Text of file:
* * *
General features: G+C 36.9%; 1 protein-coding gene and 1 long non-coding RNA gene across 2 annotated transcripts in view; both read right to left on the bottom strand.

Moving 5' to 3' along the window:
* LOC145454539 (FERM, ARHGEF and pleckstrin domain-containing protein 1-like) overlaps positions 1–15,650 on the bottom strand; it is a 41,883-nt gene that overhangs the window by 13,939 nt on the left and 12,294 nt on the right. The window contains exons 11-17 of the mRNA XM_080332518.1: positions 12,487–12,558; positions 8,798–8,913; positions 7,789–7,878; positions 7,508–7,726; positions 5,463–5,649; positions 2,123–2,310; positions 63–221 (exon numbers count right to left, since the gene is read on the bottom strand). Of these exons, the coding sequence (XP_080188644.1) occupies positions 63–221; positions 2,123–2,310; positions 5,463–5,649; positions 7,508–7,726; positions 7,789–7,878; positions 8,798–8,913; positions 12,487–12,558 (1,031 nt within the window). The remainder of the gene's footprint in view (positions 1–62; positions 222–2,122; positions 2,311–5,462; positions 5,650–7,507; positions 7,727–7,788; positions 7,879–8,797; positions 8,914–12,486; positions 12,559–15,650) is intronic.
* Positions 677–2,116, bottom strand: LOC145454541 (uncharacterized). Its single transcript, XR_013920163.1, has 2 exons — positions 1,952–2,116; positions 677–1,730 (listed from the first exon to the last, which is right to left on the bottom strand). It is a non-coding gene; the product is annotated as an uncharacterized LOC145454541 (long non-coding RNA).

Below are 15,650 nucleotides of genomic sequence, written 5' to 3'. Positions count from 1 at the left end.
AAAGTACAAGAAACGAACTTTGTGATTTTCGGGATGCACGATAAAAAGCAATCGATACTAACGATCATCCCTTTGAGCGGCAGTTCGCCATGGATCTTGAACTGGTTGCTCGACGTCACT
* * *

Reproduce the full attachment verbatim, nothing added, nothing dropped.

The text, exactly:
General features: G+C 36.9%; 1 protein-coding gene and 1 long non-coding RNA gene across 2 annotated transcripts in view; both read right to left on the bottom strand.

Moving 5' to 3' along the window:
* LOC145454539 (FERM, ARHGEF and pleckstrin domain-containing protein 1-like) overlaps positions 1–15,650 on the bottom strand; it is a 41,883-nt gene that overhangs the window by 13,939 nt on the left and 12,294 nt on the right. The window contains exons 11-17 of the mRNA XM_080332518.1: positions 12,487–12,558; positions 8,798–8,913; positions 7,789–7,878; positions 7,508–7,726; positions 5,463–5,649; positions 2,123–2,310; positions 63–221 (exon numbers count right to left, since the gene is read on the bottom strand). Of these exons, the coding sequence (XP_080188644.1) occupies positions 63–221; positions 2,123–2,310; positions 5,463–5,649; positions 7,508–7,726; positions 7,789–7,878; positions 8,798–8,913; positions 12,487–12,558 (1,031 nt within the window). The remainder of the gene's footprint in view (positions 1–62; positions 222–2,122; positions 2,311–5,462; positions 5,650–7,507; positions 7,727–7,788; positions 7,879–8,797; positions 8,914–12,486; positions 12,559–15,650) is intronic.
* Positions 677–2,116, bottom strand: LOC145454541 (uncharacterized). Its single transcript, XR_013920163.1, has 2 exons — positions 1,952–2,116; positions 677–1,730 (listed from the first exon to the last, which is right to left on the bottom strand). It is a non-coding gene; the product is annotated as an uncharacterized LOC145454541 (long non-coding RNA).

Below are 15,650 nucleotides of genomic sequence, written 5' to 3'. Positions count from 1 at the left end.
AAAGTACAAGAAACGAACTTTGTGATTTTCGGGATGCACGATAAAAAGCAATCGATACTAACGATCATCCCTTTGAGCGGCAGTTCGCCATGGATCTTGAACTGGTTGCTCGACGTCACT